On the one hand, we have the wine industry and the wine business itself, which has been in the business of selling alcohol since the late 19th century.
On the other hand, there are a lot of people who are buying bottles of wine in the name of wine.
And there are some really bad wines out there.
In fact, according to the Wine Spectator, there’s a bottle wine market worth $8.3 billion in the U.S. The good news is, we can take a step back and say that wine is still in its infancy, so the wine wars aren’t really going to affect our drinking habits any time soon.
It’s worth noting that the wine market is a global one, and there are many other markets for the stuff.
But there’s also a growing number of people buying bottles for the sake of the “crowd” and “sophistication” they believe they can get out of it.
For some people, the bottle wine wars may be the reason why they aren’t going to get much out of their wine.
“People are buying because they like the wine and they like to drink it,” says Jim Dolan, president of the American Beverage Association.
“I think people are also getting away from buying the bottle.”
But for those of us who are serious about the health of our body, there is another side to the wine-buying equation: There’s the issue of pollution.
Many of the wines in the market come from areas that are known for their toxic emissions, and they have also become a source of pollution for the United States.
When people buy a bottle of wine, they’re paying for the toxic products they’re consuming, according a study by the nonprofit Clean Air Task Force.
And that pollution can be a problem.
One of the most famous examples of this is the California-based company, Pernod-Ricard, which uses chemicals called dioxins to make the wine they sell.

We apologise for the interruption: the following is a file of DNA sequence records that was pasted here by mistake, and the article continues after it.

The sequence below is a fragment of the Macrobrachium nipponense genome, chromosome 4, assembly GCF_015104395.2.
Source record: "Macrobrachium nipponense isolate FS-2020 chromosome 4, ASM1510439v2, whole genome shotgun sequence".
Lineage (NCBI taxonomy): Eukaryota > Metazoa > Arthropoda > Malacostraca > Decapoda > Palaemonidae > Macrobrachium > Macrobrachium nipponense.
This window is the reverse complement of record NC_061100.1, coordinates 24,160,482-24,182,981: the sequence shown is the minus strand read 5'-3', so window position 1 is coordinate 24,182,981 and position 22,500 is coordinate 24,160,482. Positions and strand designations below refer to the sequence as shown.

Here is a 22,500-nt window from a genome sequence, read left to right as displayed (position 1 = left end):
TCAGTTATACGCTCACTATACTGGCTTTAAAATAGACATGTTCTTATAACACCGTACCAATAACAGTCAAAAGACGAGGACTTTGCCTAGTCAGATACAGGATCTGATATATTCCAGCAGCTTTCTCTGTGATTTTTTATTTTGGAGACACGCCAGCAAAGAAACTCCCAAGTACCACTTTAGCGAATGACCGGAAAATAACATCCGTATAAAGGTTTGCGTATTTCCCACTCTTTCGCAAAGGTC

Pernod Ricard has made headlines for its wine making process.
“There’s no doubt that the environmental benefits of Perno-Racard’s wine making processes and practices have been well documented, including in a 2009 review of the scientific literature,” wrote Dr. Robert Ritz in a 2012 review of environmental studies in Wine Science and Technology.
But there are also concerns about how these chemicals are being used, as well as the way they are being distributed.
Researchers at Cornell University, for example, found that nearly half of the pesticides they tested in their study had been detected in the wines of Pronod Ricards vineyard in the California foothills.
Other researchers have found that some of the chemicals were used in some of Parnod Ricarded’s wine production methods.
The chemical company, for its part, has responded to the concerns by calling the study flawed and saying it’s a fact that its wine does not contain dioxin.
But the researchers, who also wrote in the study, are still not convinced.
So the wine companies are pushing back.
They’ve issued statements that the studies they cite don’t show the products are harmful to consumers, and that the company is confident that the products have been thoroughly vetted for any known problems.
Some people, though, say the industry is ignoring its own research.
We need to get back to the science, says Dr. Dolan.
“The real science is that the chemicals in wine are not causing cancer.”
This is a big deal.
There are about 300,000 cancer deaths in the United State every year, and a recent study found that the U;s wine industry is responsible for more than 90% of those.
To date, there has been no research linking the use of the toxic chemicals to cancer.
If you’re worried about the wine, it may be worth going to a restaurant or an out-of-the-way spot, rather than buying bottles in your home, says Dolan .
But don’t feel too bad if you do.
Wine is good for you.
The industry, which is worth about $100 billion, has been investing billions of dollars in new technology, like new wines and new packaging, to make sure it stays fresh.
What do you think?
Does this mean you’re going to avoid buying a bottle?
Do you like the idea of spending money on a bottle in the hopes that it will help you get healthy?
Or do you want to avoid purchasing a bottle for the long haul?